Why Jacksonville Jaguars Are Wasting Jones-Drew's Talents and Should Trade Him

Derek EstesCorrespondent ISeptember 7, 2011

NASHVILLE, TN - DECEMBER 05:  Maurice Jones-Drew #32 of the Jacksonville Jaguars runs against the Tennessee Titans  during the first half at LP Field on December 5, 2010 in Nashville, Tennessee. The Jaguars won 17-6.  (Photo by Grant Halverson/Getty Images)
Grant Halverson/Getty Images

All-Pro running back Maurice Jones-Drew should be well acquainted with the word "futility" by now.

To date, it's been the hallmark of his career. Jones-Drew is one of the best running backs in the league, with 63 touchdowns and 9,401 all-purpose yards over his five-year career. His current team, the Jacksonville Jaguars, don't have much to show for his efforts, though, maintaining a "middle of the pack" record with only one winning season under their belt.

This tradition looks to continue with the recent release of incumbent quarterback David Garrard. Garrard's release will save the Jaguars $8 million, though it's likely cold comfort for Jones-Drew.

With rookie quarterback Blaine Gabbert still adjusting to the professional game, Jones-Drew will rely on journeyman Luke McCown to hand him the ball and prevent teams from committing eight defenders to stopping the run.

Garrard represented Jacksonville's best option at quarterback; while far from elite status, Garrard still posted solid numbers the last four years, including a career-high 23 touchdowns in 2010. McCown hasn't scored a touchdown since 2007 with Tampa Bay.

At this rate, he might go down as the next Barry Sanders, though not in a good way.

Sanders watched his best years slip away as the Lions flirted with occasional playoff appearances, but never came closer to a Super Bowl than their blowout loss to the Redskins in 1991's NFC Championship game. Detroit never secured sufficient talent to complement Sanders' elusive, explosive running ability.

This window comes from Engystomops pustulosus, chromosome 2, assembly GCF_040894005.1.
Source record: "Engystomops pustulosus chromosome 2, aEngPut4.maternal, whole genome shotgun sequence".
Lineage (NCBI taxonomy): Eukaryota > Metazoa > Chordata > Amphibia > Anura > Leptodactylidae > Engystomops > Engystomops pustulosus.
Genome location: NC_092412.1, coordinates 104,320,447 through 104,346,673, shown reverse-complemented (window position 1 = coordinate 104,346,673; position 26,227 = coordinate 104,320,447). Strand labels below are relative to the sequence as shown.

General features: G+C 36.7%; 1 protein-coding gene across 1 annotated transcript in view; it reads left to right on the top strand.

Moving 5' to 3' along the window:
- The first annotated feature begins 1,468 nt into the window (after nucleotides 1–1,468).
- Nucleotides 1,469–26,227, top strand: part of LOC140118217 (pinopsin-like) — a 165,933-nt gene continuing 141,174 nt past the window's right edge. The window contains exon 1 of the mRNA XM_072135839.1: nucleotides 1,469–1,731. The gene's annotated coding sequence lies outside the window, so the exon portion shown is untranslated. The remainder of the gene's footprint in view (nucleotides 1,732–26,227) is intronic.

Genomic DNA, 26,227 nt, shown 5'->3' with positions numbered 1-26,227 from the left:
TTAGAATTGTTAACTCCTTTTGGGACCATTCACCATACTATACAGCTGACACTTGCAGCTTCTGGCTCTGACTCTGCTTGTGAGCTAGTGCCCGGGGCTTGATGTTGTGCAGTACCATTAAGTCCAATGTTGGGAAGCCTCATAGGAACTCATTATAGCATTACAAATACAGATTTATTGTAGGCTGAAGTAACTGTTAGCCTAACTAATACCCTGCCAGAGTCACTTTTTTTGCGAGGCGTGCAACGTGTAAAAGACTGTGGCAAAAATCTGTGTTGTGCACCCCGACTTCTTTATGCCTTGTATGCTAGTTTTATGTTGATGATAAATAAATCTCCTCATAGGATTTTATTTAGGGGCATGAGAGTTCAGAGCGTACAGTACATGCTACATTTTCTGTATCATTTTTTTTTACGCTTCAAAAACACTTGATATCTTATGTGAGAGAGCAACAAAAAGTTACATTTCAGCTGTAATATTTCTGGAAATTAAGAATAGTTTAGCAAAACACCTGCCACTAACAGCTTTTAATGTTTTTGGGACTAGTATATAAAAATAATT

Jacksonville provides a similar example of personnel ineptitude. Of the 58 players drafted by the Jaguars from 2002 (Garrard's rookie year) to 2008, only seven remain on the team. The vast majority of these draft picks are out of the NFL entirely.

With two years remaining on his contract, Jones-Drew needs to speak up about the direction his team is going. Gabbert will likely assume the starting role sometime this season with limited results; a reasonable estimate would have Gabbert's breakout year in 2013, one year after Jones-Drew's current contract and much closer to that 30-year hurdle few running backs overcome.

If Jones-Drew wants a legitimate shot at a Super Bowl before then, he needs to demand a trade. Dallas, Pittsburgh or New England would likely welcome a shot at his services. Dallas could use someone to pair with Felix Jones, or Rashard Mendenhall in Pittsburgh. The Patriots would dramatically upgrade over BenJarvus Green-Ellis. What's more, New England has the draft picks on hand to make it worth Jacksonville's while.

Indianapolis would be the ideal situation, but the last thing Jacksonville wants is to face off against Jones-Drew twice a year.

This trade would benefit Jacksonville as well. With Jones-Drew coming up on a contract year in 2012, odds are good that he'd want out unless the Jaguars overachieve in the next two years. With 2011 already looking like another rebuilding year, Jacksonville could stockpile draft picks for next year and target a standout rookie running back, like Arkansas' Knile Davis.

Something's got to give in this. Jones-Drew is too good a talent with too little time to waste away on a team at least three years from competing for a shot at the Super Bowl.